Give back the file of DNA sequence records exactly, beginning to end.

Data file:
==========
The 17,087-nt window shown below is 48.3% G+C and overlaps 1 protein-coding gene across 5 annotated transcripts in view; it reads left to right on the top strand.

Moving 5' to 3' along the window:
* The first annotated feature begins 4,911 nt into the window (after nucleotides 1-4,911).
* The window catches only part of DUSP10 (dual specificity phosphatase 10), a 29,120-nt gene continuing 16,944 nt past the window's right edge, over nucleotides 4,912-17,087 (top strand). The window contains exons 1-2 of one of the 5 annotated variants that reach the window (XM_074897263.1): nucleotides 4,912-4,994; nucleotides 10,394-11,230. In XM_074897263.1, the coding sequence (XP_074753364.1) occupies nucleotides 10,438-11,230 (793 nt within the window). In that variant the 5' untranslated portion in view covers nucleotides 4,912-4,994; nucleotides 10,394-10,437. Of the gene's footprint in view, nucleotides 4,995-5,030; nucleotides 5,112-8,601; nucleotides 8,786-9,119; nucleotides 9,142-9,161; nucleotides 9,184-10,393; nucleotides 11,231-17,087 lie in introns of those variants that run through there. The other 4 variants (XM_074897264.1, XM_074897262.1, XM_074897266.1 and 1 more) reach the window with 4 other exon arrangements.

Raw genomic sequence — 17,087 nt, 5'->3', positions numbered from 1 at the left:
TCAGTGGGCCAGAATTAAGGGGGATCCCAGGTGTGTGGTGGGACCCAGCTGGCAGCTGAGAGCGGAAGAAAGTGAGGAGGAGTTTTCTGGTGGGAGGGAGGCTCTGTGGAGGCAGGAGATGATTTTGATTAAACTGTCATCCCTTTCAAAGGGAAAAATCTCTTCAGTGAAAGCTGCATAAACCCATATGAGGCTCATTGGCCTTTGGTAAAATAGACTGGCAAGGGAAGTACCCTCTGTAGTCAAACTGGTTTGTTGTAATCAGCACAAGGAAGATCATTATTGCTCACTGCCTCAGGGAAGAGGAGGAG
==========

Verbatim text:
The 17,087-nt window shown below is 48.3% G+C and overlaps 1 protein-coding gene across 5 annotated transcripts in view; it reads left to right on the top strand.

Moving 5' to 3' along the window:
* The first annotated feature begins 4,911 nt into the window (after nucleotides 1-4,911).
* The window catches only part of DUSP10 (dual specificity phosphatase 10), a 29,120-nt gene continuing 16,944 nt past the window's right edge, over nucleotides 4,912-17,087 (top strand). The window contains exons 1-2 of one of the 5 annotated variants that reach the window (XM_074897263.1): nucleotides 4,912-4,994; nucleotides 10,394-11,230. In XM_074897263.1, the coding sequence (XP_074753364.1) occupies nucleotides 10,438-11,230 (793 nt within the window). In that variant the 5' untranslated portion in view covers nucleotides 4,912-4,994; nucleotides 10,394-10,437. Of the gene's footprint in view, nucleotides 4,995-5,030; nucleotides 5,112-8,601; nucleotides 8,786-9,119; nucleotides 9,142-9,161; nucleotides 9,184-10,393; nucleotides 11,231-17,087 lie in introns of those variants that run through there. The other 4 variants (XM_074897264.1, XM_074897262.1, XM_074897266.1 and 1 more) reach the window with 4 other exon arrangements.

Raw genomic sequence — 17,087 nt, 5'->3', positions numbered from 1 at the left:
TCAGTGGGCCAGAATTAAGGGGGATCCCAGGTGTGTGGTGGGACCCAGCTGGCAGCTGAGAGCGGAAGAAAGTGAGGAGGAGTTTTCTGGTGGGAGGGAGGCTCTGTGGAGGCAGGAGATGATTTTGATTAAACTGTCATCCCTTTCAAAGGGAAAAATCTCTTCAGTGAAAGCTGCATAAACCCATATGAGGCTCATTGGCCTTTGGTAAAATAGACTGGCAAGGGAAGTACCCTCTGTAGTCAAACTGGTTTGTTGTAATCAGCACAAGGAAGATCATTATTGCTCACTGCCTCAGGGAAGAGGAGGAG